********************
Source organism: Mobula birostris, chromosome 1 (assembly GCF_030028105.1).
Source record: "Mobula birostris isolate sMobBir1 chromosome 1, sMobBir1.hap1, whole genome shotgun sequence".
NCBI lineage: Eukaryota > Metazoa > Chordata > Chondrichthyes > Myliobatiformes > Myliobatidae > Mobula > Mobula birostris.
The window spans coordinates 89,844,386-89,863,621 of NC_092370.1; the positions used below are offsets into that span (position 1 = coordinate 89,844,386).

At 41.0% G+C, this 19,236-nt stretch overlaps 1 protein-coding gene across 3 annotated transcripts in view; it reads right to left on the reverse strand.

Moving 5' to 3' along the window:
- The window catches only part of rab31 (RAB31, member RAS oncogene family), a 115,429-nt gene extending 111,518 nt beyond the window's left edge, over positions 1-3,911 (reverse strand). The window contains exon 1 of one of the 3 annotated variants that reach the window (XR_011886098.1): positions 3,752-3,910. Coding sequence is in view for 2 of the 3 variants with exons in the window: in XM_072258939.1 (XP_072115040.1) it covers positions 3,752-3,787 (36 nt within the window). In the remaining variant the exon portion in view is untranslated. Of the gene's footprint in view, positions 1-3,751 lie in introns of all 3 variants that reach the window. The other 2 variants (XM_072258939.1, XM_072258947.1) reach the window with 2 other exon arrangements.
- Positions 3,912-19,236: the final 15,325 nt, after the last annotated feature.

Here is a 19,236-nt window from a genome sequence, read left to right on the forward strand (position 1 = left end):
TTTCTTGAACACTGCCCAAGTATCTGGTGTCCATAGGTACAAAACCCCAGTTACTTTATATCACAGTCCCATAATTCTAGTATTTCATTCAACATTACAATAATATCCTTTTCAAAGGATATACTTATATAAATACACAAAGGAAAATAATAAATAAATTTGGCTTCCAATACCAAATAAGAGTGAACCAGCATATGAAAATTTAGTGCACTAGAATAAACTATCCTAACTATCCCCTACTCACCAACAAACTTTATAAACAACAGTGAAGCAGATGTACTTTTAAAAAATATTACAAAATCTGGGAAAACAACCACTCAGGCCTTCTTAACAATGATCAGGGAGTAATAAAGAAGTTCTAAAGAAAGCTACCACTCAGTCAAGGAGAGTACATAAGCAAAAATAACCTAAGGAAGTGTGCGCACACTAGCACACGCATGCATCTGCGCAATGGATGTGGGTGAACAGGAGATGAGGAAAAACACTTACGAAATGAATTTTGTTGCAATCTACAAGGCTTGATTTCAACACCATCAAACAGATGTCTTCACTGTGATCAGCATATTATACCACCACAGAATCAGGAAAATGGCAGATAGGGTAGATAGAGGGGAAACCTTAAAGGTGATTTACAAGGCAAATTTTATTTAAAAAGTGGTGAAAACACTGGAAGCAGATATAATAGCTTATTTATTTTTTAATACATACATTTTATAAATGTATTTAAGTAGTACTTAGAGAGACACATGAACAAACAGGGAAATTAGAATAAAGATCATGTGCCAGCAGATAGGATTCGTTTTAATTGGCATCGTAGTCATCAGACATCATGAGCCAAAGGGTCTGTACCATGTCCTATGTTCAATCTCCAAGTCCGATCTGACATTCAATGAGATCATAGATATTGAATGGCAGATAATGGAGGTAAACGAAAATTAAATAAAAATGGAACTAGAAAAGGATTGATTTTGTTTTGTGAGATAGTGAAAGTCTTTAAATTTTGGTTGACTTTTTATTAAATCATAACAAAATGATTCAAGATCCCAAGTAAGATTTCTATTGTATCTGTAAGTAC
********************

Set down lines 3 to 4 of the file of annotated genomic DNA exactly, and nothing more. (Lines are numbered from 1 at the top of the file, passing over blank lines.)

NCBI lineage: Eukaryota > Metazoa > Chordata > Chondrichthyes > Myliobatiformes > Myliobatidae > Mobula > Mobula birostris.
The window spans coordinates 89,844,386-89,863,621 of NC_092370.1; the positions used below are offsets into that span (position 1 = coordinate 89,844,386).